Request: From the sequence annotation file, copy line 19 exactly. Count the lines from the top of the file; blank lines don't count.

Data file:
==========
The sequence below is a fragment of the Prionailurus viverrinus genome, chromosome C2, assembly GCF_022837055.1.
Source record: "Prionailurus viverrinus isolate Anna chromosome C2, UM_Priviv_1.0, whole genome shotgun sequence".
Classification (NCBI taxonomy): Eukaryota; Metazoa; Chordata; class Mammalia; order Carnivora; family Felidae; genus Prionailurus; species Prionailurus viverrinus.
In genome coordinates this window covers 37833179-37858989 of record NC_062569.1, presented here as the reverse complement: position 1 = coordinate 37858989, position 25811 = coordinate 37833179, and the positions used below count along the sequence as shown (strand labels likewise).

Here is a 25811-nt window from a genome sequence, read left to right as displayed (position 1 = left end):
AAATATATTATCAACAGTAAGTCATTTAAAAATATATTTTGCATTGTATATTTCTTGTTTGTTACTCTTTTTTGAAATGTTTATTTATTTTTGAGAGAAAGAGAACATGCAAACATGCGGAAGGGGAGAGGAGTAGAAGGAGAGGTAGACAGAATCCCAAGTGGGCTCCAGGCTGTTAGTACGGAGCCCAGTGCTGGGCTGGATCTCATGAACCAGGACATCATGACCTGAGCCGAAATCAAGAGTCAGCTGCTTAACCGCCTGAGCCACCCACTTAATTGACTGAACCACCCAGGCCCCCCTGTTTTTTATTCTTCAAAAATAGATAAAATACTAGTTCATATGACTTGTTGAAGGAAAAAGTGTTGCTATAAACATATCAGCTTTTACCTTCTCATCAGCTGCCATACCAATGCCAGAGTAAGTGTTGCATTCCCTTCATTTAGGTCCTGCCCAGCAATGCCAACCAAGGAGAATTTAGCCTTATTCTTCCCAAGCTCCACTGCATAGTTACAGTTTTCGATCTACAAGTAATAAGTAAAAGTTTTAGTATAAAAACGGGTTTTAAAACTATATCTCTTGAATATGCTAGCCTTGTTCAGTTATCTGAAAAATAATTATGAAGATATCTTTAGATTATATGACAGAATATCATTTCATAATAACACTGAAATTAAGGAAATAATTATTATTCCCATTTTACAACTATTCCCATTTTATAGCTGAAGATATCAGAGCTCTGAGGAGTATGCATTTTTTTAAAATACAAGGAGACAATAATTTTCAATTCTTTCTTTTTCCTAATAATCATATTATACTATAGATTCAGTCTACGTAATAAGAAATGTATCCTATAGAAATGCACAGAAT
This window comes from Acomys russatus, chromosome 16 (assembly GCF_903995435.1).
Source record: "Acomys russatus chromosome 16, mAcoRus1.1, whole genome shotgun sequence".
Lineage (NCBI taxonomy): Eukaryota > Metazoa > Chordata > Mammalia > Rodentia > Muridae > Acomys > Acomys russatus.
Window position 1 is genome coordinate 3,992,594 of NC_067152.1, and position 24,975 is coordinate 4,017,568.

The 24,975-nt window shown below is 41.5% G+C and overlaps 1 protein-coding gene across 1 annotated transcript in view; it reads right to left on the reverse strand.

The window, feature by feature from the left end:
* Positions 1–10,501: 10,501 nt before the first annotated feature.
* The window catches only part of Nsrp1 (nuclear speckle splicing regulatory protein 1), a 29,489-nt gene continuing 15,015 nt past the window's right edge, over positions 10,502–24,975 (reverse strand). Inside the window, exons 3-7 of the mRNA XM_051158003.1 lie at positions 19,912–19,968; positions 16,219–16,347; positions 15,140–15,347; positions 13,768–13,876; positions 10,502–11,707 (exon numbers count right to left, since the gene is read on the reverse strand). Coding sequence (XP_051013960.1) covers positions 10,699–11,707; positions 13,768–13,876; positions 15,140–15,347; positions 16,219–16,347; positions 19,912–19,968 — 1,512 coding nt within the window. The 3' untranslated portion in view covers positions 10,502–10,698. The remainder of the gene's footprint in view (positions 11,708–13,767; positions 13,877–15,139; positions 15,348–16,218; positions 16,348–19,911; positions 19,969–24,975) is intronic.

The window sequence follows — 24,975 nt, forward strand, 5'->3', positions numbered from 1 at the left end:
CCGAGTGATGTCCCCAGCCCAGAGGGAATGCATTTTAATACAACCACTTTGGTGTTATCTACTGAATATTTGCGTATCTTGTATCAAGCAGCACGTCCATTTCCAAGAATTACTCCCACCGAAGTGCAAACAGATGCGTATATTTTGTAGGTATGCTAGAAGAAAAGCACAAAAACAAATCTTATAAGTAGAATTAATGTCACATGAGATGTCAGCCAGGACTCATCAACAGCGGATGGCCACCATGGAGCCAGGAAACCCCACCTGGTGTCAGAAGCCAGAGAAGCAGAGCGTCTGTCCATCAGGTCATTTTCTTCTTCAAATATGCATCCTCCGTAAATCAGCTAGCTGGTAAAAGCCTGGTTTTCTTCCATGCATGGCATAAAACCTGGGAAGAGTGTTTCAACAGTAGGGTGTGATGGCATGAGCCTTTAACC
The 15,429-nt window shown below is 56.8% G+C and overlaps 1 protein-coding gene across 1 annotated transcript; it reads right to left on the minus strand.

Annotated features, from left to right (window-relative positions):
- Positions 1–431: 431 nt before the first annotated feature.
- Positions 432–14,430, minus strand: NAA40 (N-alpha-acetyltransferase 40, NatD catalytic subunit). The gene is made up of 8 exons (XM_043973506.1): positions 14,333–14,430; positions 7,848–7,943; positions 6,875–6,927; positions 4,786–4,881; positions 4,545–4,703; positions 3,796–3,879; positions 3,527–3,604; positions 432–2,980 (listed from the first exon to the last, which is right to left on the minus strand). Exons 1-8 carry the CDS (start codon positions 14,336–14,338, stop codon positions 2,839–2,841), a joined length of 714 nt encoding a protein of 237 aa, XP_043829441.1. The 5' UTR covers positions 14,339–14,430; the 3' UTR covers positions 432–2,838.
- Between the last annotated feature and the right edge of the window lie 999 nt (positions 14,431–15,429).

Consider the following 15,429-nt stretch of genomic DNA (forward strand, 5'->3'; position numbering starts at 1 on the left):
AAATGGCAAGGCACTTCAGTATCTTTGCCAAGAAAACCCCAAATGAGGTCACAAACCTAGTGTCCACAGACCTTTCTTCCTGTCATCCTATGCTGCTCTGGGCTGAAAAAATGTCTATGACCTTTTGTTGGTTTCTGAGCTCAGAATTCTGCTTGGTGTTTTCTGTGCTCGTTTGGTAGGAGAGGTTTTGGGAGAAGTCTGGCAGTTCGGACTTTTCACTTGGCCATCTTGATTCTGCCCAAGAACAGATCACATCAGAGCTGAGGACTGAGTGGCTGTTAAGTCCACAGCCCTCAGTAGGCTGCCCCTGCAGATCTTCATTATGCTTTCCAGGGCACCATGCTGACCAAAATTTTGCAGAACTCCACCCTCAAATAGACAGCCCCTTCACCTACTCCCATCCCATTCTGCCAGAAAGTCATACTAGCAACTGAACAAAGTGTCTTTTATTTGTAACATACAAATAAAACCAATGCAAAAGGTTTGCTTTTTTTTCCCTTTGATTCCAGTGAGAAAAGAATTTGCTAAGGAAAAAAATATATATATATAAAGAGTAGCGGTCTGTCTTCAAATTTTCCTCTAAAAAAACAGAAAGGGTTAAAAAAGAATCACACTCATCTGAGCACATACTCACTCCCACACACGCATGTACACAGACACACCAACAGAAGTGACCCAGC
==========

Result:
- Positions 1–431: 431 nt before the first annotated feature.